the "outdoor" setting. the hero on the right side would later sink (!) the ship in the background with one (!) well-aimed arrow. good job!

before we move on to some history of kabuki, let me mention two things that stood out at the 新城 kabuki festival.

one - when an actor plays ordinarily well or delievers and extraordinary line, the audience showed its appreciation by throwing coins onto the stage. the over-eager parents of some performing kids almost showered their kids with coins. in a more traditional way, the actors would be given necklaces made from yen-bills.

two - stage ninjas, properly called "黒子" (kuroko - black kid). dressed in black and their faces veiled they perform various duties during the play such as re-arranging the actors' costumes, cleaning the stage from coins thrown onto the stage, seating the actors on tiny stools when they're not acting, making birds "fly" etc. as they are dressed in black they are supposed to be "invisible" but because black stands out so much, them stage ninjas are rather easily spotted.

kabuki is written with three kanji: 歌 (ka - song/to sing) 舞 (bu - dance) 伎 (ki - skill) but it must be noted that this word is a so-called ateji (当て字) - meaning the kanji were chosen because of their pronounciations rather than their meaning.
looking at the etymology behind "kabuki", it seems to that the word originally derived from the verb "kabuku", meaning "to be out of the ordinary" amongst others. therefore kabuki can also be translated as avantgarde theater or bizarre theater.

kabuki in 新城

a puppet, doning a kabuki-costume (picture taken in the hina-ningyou-museum in takamatsu)

the history of kabuki starts around 1600 in kyoto when all roles were played by female actors.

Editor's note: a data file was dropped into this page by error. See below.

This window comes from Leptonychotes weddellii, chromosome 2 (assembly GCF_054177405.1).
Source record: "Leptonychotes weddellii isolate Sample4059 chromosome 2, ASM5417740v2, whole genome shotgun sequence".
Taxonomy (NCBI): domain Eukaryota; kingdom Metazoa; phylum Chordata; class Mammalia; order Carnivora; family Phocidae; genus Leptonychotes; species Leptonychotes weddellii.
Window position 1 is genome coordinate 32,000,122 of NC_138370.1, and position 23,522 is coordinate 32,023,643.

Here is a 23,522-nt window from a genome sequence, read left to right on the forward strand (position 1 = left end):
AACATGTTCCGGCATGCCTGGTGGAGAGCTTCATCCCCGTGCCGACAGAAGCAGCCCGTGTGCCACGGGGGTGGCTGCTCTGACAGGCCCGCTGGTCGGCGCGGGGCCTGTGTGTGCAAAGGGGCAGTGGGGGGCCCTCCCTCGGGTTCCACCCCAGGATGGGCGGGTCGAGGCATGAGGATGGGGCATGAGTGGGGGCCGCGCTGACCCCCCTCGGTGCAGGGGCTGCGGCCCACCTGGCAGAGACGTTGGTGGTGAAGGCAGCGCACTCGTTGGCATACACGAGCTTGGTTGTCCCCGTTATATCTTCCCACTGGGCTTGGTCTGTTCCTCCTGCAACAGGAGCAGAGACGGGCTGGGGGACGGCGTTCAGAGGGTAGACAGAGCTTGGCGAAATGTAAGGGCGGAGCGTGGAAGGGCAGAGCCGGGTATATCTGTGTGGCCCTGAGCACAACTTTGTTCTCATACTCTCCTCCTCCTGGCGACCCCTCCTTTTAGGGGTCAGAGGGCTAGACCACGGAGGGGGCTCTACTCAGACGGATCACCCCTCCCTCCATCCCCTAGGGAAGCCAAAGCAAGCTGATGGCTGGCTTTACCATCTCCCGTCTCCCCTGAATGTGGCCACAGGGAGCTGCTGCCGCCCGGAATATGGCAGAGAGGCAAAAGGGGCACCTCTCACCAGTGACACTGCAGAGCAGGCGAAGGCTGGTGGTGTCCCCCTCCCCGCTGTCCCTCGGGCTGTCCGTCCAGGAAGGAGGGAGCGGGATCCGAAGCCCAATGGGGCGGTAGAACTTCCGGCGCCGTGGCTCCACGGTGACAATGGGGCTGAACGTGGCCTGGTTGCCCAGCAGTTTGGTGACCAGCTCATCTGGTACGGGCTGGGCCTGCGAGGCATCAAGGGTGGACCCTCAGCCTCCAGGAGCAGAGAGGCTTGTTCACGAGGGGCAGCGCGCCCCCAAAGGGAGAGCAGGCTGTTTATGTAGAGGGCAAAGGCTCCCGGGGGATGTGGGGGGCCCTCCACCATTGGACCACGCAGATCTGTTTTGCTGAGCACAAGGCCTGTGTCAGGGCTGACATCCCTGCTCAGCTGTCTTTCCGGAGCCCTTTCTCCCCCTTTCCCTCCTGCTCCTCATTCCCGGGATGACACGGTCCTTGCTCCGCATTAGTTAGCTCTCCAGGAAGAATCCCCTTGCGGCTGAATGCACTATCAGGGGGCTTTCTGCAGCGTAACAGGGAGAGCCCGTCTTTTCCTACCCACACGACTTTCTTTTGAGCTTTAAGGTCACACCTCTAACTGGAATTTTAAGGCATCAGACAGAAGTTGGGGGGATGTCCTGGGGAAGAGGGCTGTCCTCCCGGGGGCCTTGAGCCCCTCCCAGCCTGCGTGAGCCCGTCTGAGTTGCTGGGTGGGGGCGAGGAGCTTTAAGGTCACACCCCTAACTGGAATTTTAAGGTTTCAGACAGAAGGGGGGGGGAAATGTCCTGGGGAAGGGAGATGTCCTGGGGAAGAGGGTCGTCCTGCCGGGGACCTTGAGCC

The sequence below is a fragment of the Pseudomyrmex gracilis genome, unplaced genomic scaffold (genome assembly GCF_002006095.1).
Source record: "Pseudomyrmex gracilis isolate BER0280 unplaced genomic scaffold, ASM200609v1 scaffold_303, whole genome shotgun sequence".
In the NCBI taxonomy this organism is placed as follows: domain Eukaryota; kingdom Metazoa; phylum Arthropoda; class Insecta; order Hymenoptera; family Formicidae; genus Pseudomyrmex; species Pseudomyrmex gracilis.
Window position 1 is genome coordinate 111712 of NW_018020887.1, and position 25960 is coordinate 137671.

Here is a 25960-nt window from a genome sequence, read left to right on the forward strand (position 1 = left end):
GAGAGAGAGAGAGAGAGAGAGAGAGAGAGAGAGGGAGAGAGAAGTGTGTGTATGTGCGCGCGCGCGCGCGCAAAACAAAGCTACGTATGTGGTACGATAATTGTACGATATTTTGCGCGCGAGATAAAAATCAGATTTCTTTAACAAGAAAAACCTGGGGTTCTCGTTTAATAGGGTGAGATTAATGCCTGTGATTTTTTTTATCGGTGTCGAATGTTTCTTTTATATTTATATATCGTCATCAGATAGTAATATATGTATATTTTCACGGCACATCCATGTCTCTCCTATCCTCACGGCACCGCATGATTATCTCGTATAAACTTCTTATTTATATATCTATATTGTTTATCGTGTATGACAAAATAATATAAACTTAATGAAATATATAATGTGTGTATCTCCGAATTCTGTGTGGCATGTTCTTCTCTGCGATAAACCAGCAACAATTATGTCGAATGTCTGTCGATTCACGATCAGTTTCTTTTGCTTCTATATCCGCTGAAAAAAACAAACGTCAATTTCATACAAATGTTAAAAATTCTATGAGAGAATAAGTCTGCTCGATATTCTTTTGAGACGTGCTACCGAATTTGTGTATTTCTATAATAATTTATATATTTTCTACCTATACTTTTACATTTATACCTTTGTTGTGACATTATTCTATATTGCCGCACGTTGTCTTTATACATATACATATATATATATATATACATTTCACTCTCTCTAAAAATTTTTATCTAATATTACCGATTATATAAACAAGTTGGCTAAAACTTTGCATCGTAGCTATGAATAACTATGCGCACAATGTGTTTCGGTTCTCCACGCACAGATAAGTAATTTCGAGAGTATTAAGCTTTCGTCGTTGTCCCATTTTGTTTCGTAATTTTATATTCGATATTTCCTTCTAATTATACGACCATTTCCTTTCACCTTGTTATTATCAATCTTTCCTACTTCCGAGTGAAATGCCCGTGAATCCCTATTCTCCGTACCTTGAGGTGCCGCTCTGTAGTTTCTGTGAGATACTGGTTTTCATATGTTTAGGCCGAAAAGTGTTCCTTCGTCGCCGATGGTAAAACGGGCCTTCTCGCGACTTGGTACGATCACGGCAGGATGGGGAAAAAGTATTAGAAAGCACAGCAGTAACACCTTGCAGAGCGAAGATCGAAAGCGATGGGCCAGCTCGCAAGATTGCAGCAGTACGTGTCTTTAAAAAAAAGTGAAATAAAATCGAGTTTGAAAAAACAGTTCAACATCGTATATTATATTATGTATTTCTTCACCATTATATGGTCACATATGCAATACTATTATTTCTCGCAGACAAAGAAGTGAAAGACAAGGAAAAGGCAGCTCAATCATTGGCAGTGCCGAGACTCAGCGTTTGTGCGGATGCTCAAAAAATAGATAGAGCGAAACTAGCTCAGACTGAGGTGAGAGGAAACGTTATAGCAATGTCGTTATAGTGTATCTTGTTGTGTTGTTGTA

unlike other types of types of performances, kabuki focussed on ordinary life rather than heroes and the heroic past and thus became popular immediately.
often, the performers were available for prostitution which is why the tokugawa-shogunate (the government) prohibited women from performing kabuki thirty years later.
from then on, all roles were performed by young men. Unfortunately for the government these young men were also mostly available for prostitution. for this reason the governement also banned young male actors in 1652.

after that, all kabuki performers were grown-up maless and kabuki underwent a period of stiling and sophistication, taking kabuki skills to a higher level. the first professional kabuki playwriters emerged.

around 1850, kabuki suffered a dip in popularity due to japan's opening towards the west but after the fall of the tokugawa-shogunate and the combined effort of many kabuki players, kabuki managed to adapt to modern life and regain its popularity.

kabuki remains popular nowadays but is still undergoing adaption to please the taste of the younger audience. kabuki theaters in nagoya perform so-called "super kabuki" which feature more action than traditional kabuki ("flying" actors etc.) to appeal to the younger generations.

in 2005, kabuki was enlisted in UNESCO's "Third Proclamation of Masterpieces of the Oral and Intangible Heritage of Humanity", the link can be found here:
http://www.unesco.org/culture/intangible-heritage/19apa_uk.htm (link opens in a new window/tab)